Build Up Resources And Contacts Who Can Search Land On Your Behalf

  • You can halve the time you search for land by enlisting an army of others to assist. This can be achieved through good faith and promise of working with other partners. Two unusual places to ask for help would be local builders and estate agents.
  • These would usually be your natural enemy when it comes to buying a plot of land. As they have a list of popular clients for paying commission on information and leads as well as keen to build their own properties. However, not all have the risk factor of building their own properties for sale so may work with you in finding land from which they can assist in the building.
  • By utilising social media and a network of neighbours, friends and family to find that secret plot of land. You may well find appropriate plots of land which will be ideal in size and location a lot quicker than trying to do so on your own. Many people have a circle of acquaintances with a few in related industries or who may know the relative of a family selling part of their land and if word spreads, that plot of land can be found quite quickly.
  • You can of course use a professional land finder scheme. For a few and a commission they will source plots of lands on your behalf, securing them with planning permission if necessary before buying. However be mindful that there are property developers and builders who may well be higher up the list that yourself, paying much more in commission for their big pay day. So don’t rely on one resource to come through for you, even if it is a paid service.
  • Also beware of land banking. This is the act of selling on plots of land which will never ever, probably in your lifetime, be granted permission to build a home upon. If any sale of a plot of land is linked to not asking anybody else for advice or first putting in building land to the local planning department then this land is probably best well left alone.

Ingenious Locations For Unused Land Plots Even Current Homes

post-eco-3Looking for land is not as simple as finding a plot which is vacant. That is easier but there are other routes, while more difficult, can lower the cost of land buying and also allow you to build where a property developer may not. If looking to build in a city, often old houses have gaps between the houses, there might be walk ways to rear gardens or a driveway.

As long as the building plans are to minimum specifications and there is adequate room between the home, there is no reason as to why you cannot buy the two side by side driveways from the two property owners to build your own home in the middle.

The same could be said for gardens also. if you find properties in an area who you feel will have adequately sized gardens even with a third of land trimmed, you could effectively contact the owners of a row of home and ask if you can buy a part of each of their gardens. Of course, you will need planning permission before you buy, to make sure you’re not just buying a piece of garden but a plot of land which you can build your home upon.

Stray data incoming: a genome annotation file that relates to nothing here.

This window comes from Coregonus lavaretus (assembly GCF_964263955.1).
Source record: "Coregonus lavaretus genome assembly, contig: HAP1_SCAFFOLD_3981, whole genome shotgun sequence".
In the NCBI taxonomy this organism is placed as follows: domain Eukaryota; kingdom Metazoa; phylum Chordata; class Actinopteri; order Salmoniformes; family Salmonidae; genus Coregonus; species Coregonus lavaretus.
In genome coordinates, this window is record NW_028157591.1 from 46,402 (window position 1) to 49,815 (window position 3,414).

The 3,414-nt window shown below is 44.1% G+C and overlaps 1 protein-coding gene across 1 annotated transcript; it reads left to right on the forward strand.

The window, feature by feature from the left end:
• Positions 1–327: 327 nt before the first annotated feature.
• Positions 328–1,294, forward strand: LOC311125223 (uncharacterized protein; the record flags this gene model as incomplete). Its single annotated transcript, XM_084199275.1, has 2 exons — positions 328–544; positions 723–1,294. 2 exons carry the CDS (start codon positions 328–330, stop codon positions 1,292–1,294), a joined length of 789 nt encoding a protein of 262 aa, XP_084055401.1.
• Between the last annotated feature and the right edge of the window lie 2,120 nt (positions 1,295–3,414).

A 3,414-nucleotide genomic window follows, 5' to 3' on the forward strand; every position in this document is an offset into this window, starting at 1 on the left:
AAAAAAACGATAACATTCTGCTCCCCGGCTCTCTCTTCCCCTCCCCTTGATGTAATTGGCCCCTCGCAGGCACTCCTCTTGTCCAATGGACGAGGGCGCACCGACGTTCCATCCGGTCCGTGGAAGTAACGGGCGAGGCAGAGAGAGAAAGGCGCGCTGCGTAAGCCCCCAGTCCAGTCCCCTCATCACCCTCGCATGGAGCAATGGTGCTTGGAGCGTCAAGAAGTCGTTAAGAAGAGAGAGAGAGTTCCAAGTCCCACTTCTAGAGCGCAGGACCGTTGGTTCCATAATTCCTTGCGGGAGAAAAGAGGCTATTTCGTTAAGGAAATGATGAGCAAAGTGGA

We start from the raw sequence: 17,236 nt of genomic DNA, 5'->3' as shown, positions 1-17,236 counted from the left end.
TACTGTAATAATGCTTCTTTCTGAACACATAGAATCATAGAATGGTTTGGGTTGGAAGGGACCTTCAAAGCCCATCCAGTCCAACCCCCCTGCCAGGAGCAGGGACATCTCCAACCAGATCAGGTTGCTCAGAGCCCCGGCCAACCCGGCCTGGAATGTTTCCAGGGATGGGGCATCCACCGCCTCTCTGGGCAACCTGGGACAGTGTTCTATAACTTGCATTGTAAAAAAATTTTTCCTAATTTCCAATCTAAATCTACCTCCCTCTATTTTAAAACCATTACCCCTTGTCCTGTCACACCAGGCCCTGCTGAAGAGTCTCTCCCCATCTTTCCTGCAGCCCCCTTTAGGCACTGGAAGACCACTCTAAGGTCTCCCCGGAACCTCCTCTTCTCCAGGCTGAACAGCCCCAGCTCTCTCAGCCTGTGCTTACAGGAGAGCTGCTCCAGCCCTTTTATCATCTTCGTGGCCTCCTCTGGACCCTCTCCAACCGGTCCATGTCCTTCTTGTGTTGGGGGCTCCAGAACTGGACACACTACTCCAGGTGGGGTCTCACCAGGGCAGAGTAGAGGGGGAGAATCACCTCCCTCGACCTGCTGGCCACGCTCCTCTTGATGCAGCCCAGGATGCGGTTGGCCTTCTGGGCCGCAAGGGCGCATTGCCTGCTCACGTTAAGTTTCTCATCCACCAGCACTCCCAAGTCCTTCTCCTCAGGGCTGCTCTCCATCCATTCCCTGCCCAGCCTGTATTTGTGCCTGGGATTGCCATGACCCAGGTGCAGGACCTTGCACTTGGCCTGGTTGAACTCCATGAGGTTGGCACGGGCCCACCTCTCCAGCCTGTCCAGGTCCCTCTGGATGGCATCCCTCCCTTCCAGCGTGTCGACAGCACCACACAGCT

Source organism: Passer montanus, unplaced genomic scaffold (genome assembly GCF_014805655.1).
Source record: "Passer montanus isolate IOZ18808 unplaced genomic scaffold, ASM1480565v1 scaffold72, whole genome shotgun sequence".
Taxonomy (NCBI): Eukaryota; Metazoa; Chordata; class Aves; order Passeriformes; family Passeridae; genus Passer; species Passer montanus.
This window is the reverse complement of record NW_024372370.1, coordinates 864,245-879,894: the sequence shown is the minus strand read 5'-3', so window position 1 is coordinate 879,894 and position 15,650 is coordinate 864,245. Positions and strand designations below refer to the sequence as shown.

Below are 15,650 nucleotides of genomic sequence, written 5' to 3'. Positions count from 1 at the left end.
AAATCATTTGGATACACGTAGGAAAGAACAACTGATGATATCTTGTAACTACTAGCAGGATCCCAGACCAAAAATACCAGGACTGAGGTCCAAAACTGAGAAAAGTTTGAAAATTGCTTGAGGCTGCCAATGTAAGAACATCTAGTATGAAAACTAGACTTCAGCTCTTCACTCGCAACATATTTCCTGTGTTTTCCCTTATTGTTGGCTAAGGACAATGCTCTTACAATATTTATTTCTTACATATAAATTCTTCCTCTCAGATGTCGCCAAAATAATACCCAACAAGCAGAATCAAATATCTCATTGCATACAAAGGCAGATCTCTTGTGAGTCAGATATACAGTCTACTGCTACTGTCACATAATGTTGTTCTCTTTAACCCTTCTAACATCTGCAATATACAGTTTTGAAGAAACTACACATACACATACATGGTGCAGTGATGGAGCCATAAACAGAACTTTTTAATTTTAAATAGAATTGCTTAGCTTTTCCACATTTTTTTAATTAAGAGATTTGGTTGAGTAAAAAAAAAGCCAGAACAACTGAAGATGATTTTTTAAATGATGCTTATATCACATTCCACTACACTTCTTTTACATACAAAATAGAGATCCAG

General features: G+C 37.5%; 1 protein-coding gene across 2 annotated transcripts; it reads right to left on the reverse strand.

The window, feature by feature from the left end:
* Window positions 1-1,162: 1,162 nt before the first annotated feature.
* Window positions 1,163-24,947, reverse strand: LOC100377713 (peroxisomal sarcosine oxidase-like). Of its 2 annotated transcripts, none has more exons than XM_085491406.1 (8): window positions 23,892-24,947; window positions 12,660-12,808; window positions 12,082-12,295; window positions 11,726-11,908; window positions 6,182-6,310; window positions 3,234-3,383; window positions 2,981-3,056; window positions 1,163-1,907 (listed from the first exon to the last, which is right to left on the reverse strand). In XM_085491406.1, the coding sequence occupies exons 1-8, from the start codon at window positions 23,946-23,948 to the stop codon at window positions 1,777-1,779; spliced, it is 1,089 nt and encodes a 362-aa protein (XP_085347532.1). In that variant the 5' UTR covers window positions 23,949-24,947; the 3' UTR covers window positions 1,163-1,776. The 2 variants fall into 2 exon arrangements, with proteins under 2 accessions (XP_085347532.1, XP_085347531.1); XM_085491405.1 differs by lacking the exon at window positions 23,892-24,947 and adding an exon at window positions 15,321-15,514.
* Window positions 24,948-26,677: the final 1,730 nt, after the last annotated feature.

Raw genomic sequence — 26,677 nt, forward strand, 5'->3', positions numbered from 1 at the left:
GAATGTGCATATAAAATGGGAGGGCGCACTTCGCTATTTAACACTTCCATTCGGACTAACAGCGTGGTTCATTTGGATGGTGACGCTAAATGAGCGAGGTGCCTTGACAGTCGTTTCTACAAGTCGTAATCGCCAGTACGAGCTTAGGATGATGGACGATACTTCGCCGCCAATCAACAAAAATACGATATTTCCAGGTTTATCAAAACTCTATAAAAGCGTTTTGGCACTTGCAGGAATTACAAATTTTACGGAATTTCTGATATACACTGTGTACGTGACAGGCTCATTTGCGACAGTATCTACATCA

Aside from buying gardens and drive ways from existing homes on an area of land to make your own plot. You could also look up brownfield sites and disused buildings. These could be scrap yards, industrial units or simply land that has become disused over time. Planning departments may say yes to building on these sites depending on the circumstances. You won’t know if you don’t enquire.

Lastly, many people forget the most obvious point of finding a plot of land to build their home upon. And that’s a piece of land that already has a home or building on it. In some cases and situations it may well be advisable, if looking in a certain area. To buy a home at auction – especially if it has sizeable land acreage, knock the property down and build your own within the perimeter of the land.

Essentially, when sourcing plots of land to build your eco home:

  • Spread the word that you’re in the market, friends, family,social media, local builders and estate agents.
  • Be wary of land banking and the selling of land which cannot be built upon at any time in the near future.
  • Use online tools to find land already for sale or discover gaps between properties, gardens, drive ways which may be sold. Google Street view may be handy.
  • Consider buying a home with land at auction. The bought property can be knocked down and your own put in situ.
  • Keep an eye on the local planning development office for plans submitted and for any changes in the ‘local plan’ itself.
  • Don’t forget to include in plans, your rainwater harvesting tank, solar panels on the roof and any other eco home developments you wish to install from the outset.

 Next: The Design Process, Choosing an Architect & Eco Build Type